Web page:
Other obstacles home health nurses must overcome when developing an accurate medication list for their patients are usually related to the patient's age, the number of medications used, and the ability to double-check interactions.
• Patients use multiple pharmacies.
"Some patients may fill a prescription at the pharmacy close to a physician's office after one visit, then fill another prescription close to home another time," Hildebrand points out. "Some prescriptions may be filled at a pharmacy close to a family member's workplace or home because it is more convenient for them." When multiple pharmacies are used to fill different prescriptions, you lose the benefit of a pharmacist who can detect potential interactions or duplicate medications, she says.
When a patient is using between 20 and 30 medications at one time, not only does the risk of potential interactions increase, but the schedule for taking medications becomes very complicated, says Hildebrand. "A patient takes some medications twice a day, other medications three times a day, some medications with food, and others without food; it is overwhelming for most patients to manage," she says. A home health nurse should help the patient and the family caregivers identify one pharmacy to use for all prescriptions so that the pharmacist can serve as an extra checkpoint for interactions and duplicates.
Another service that many pharmacists will provide is special packaging to help patients know when to take medications. "Pharmacists can fill the prescriptions in blister packs that designate morning, afternoon, and evening medications," Hildebrand says.
• Multiple physicians prescribe medications.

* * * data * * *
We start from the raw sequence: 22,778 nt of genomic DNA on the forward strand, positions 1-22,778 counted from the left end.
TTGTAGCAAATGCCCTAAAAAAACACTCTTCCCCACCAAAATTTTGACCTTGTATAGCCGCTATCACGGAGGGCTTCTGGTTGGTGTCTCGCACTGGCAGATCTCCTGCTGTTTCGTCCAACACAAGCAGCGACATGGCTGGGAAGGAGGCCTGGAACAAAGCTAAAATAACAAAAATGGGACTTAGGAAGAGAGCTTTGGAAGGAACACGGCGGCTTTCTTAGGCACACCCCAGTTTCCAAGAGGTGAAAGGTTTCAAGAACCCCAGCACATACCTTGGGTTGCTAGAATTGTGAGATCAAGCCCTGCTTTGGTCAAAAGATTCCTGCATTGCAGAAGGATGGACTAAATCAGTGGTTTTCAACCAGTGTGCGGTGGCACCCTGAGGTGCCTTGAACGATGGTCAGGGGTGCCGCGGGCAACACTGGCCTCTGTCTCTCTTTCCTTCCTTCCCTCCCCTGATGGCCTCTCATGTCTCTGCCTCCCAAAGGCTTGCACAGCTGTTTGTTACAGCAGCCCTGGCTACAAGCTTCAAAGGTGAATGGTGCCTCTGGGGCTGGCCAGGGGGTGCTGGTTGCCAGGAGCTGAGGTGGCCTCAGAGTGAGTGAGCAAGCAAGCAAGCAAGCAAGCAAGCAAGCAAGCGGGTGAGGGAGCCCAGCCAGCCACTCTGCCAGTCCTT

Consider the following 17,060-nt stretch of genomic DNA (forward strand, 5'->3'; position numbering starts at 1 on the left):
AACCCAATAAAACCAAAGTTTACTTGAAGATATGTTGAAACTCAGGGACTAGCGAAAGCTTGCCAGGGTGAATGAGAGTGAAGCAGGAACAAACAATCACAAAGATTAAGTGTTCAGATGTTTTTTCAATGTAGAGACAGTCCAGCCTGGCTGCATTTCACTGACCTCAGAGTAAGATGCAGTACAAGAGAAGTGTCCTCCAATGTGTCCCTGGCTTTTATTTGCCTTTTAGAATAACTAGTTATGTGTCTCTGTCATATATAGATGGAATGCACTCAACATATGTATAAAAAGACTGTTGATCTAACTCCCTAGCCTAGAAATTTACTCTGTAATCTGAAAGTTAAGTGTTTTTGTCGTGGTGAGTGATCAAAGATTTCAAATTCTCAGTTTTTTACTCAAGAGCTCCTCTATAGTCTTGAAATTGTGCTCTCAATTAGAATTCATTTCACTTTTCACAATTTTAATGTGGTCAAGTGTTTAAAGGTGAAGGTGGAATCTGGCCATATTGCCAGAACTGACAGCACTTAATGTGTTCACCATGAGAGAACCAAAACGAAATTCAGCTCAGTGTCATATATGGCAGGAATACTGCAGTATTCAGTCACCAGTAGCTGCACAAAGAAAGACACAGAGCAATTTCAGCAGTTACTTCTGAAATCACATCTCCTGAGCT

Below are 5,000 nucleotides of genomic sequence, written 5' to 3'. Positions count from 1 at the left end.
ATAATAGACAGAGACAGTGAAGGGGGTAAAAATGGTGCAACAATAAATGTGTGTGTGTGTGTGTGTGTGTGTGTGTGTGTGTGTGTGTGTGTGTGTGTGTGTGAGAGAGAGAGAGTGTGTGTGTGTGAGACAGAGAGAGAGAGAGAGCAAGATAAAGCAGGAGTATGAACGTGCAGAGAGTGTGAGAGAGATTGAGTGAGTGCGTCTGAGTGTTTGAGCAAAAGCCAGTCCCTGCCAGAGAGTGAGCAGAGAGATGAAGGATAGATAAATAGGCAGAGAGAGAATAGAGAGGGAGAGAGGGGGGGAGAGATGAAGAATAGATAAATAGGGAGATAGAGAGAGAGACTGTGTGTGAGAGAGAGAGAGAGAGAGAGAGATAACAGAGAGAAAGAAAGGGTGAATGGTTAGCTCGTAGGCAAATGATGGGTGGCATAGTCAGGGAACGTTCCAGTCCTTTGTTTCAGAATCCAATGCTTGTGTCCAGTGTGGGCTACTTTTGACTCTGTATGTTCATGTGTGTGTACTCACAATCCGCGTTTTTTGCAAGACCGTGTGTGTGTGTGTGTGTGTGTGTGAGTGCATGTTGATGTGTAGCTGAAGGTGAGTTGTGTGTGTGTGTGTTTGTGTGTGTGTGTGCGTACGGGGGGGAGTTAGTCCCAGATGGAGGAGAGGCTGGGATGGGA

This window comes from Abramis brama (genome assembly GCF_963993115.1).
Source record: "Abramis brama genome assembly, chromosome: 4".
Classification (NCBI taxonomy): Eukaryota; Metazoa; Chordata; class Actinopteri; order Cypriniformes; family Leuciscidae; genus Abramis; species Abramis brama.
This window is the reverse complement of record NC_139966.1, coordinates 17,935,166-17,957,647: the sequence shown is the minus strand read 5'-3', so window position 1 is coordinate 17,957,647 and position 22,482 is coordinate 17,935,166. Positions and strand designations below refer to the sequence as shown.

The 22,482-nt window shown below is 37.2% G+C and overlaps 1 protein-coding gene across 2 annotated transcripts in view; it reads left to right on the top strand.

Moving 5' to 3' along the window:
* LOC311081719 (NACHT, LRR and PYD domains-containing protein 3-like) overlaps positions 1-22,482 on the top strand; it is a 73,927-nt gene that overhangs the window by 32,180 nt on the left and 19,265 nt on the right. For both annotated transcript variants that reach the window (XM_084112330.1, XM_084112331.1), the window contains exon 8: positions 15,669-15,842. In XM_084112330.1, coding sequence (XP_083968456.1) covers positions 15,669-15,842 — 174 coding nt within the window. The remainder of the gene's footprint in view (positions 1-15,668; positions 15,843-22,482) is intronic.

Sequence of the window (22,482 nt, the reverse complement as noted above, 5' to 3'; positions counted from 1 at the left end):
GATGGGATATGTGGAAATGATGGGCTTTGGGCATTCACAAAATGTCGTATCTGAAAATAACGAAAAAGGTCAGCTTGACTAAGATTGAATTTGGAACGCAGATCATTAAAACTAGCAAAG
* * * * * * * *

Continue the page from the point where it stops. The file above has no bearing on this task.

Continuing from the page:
"There is a big push now to simply medicate a patient to control different symptoms or conditions," Hildebrand points out. Unfortunately, with a patient who sees multiple physicians for different conditions, one physician may not be aware of other medications the patient is taking. "Not only does this increase the risk of interactions, but research has shown that once you take more than five to eight different medications, you may be producing disease rather than treating anything," she adds.
In this case, it is important that communication between the hospital or other referral source, the physician, and the home health nurse begin as soon as the referral is made. Not only should the list be verified upon the patient's admission to home health, but it also should be updated every time the patient makes another visit to the physician or other health care provider, says Hildebrand. This may mean that at every visit, the nurse should ask the patient or the family caregiver if there have been any physician visits or calls to a physician that resulted in a change in medication, she adds.
In addition to evaluating the new medication's potential risk for interaction with other medications, the nurse needs to determine if this is a replacement medication for another or an additional medication, because patients don't always understand if the physician intends for them to stop taking a previous medication when the new medication is prescribed, she says.
• Patients hold on to "old" prescriptions.
Even when patients understand that they should stop taking a current medication, they don't always throw it away, points out Hildebrand. "They will hold on to the medication just in case they need it again, even when it is outdated," she says.
Not only is using outdated medication unwise, but having old medicine around enables the patient to self-medicate without knowing about potential risks, Hildebrand adds. In these cases, it is important to make sure patients and their family members know to throw away old medications to prevent accidental interactions.
While there is no simple, one-step method to improve oral medication management, it is worth the time and effort a home health manager spends on the outcome improvement, says Hildebrand. "Improvement of this outcome is not only important to the agency's ability to perform under a pay-for-performance system, but it is important to the overall quality of life for the patient."